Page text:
Bialecki, “Apocalyptic Diversity”

Bialecki, Jon. 2016. Apocalyptic Diversity, Demonic Anthropology, and the Evangelical Ethnos: Modes of Imagining Difference among Charismatic Evangelicals. North American Dialogue 19(2): 85-101.

Abstract: How do American Charismatic Evangelicals imagine human difference? Ethnographic fieldwork with the Vineyard, a Southern California originated but now nation-wide Charismatic Evangelical movement, suggests that for many lay American Charismatic Evangelicals, difference is conceptualized in three different modes, involving potentialities, relations, and boundedness. Much like a grammar shapes communication without imposing a single meaning, these forms of conceiving human difference mandate no single intrinsic political position, but do affect the way that American Charismatic evangelicals express and contest notions of human difference.

Webster, “The Eschatology of Global Warming in a Scottish Fishing Village”

Webster, Joseph. 2013. “The Eschatology of Global Warming in a Scottish Fishing Village.” Cambridge Anthropology  31(1):68-84.

Abstract: In Gamrie, an Aberdeenshire fishing village home to 700 people and six millennialist Protestant churches, global warming is more than just a ‘hoax’: it is a demonic conspiracy that threatens to bring about the ruin of the entire human race. Such a certainty was rendered intelligible to local Christians by viewing it through the lens of dispensationalist theology brought to the village by the Plymouth Brethren. In a play on Weberian notions of disenchantment, I argue that whereas Gamrie’s Christians rejected global warming as a false eschatology, and environmentalism as a false salvationist religion, supporters of the climate change agenda viewed global warming as an apocalyptic reality and environmentalism as providing salvific redemption. Both rhetorics – each engaged in a search for ‘signs of the end times’ – are thus millenarian.

Farrelly, “The New Testament Church and Mount Zion in Taiwan”

Farrelly, Paul (2012) “The New Testament Church and Mount Zion in Taiwan” in Lenore Manderson, Wendy Smith, & Matt Tomlinson (eds) Flows of Faith: Religious Reach and Community in Asia and the Pacific (Springer, New York).

Abstract: Members of the New Testament Church (NTC) led by Elijah Hong, “God’s Chosen Prophet”, believe that God has forsaken the traditional Mount Zion in Israel and that the new Mount Zion in Taiwan is imbued with the spiritual significance and power that the old mountain once had. Mount Zion is both a pilgrimage destination and nature-based utopian community of several hundred adherents, serving as an Eden-like sanctuary and as the setting for the impending Tribulation. The NTC’s theology, as manifested in Mount Zion and the objects on it, is a curious blend of Pentecostal Protestantism and Chinese religiosity.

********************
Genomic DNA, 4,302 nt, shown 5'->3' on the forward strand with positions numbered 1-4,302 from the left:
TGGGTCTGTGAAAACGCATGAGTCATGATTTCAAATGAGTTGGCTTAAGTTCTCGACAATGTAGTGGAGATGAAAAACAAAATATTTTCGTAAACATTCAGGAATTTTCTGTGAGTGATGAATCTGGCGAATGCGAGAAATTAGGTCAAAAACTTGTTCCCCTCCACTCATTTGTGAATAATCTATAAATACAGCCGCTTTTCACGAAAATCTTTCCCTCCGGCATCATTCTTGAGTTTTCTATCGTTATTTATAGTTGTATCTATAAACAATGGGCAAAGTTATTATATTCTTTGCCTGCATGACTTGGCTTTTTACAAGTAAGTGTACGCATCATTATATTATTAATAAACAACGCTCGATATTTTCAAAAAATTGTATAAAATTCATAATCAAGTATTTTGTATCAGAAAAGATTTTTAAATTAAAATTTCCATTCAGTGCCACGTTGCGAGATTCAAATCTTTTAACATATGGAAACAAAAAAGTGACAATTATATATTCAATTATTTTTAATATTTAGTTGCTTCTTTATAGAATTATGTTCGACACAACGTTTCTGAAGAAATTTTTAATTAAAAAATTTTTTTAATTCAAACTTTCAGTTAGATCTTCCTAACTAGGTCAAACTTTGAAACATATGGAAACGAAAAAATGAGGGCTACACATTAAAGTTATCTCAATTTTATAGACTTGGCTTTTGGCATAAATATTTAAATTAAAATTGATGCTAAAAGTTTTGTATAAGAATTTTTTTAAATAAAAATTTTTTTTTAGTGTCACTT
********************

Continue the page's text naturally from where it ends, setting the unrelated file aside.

Eves, “Great Signs from Heaven”

Eves, Richard. 2011. “Great Signs From Heaven”: Christian Discourses of the End of the World from New Ireland. The Asia Pacific Journal of Anthropology 12(1):13-28.

Abstract: The intensifying global spread of apocalyptic forms of Christianity, now well established in Papua New Guinea, has popularised readings of the Bible that stress a cataclysmic end of the world from which only the faithful will be saved. This paper examines the way that this apocalyptic discourse is being embraced by the Lelet of central New Ireland, taking the case of an earthquake that occurred during the year 2000. Apocalypticism is increasingly the operative explanatory framework for unusual events that are seen as signs. However, recourse to it varies between individuals. Signs are very carefully examined and various theories, new and old, are considered before an explanation is finally accepted. I argue that the acceptance of new beliefs does not always depend on the existence of prior similar beliefs, and neither are older beliefs simply displaced by the new.

A part of the special issue: Negotiating the Horizon-Living Christianity in Melanesia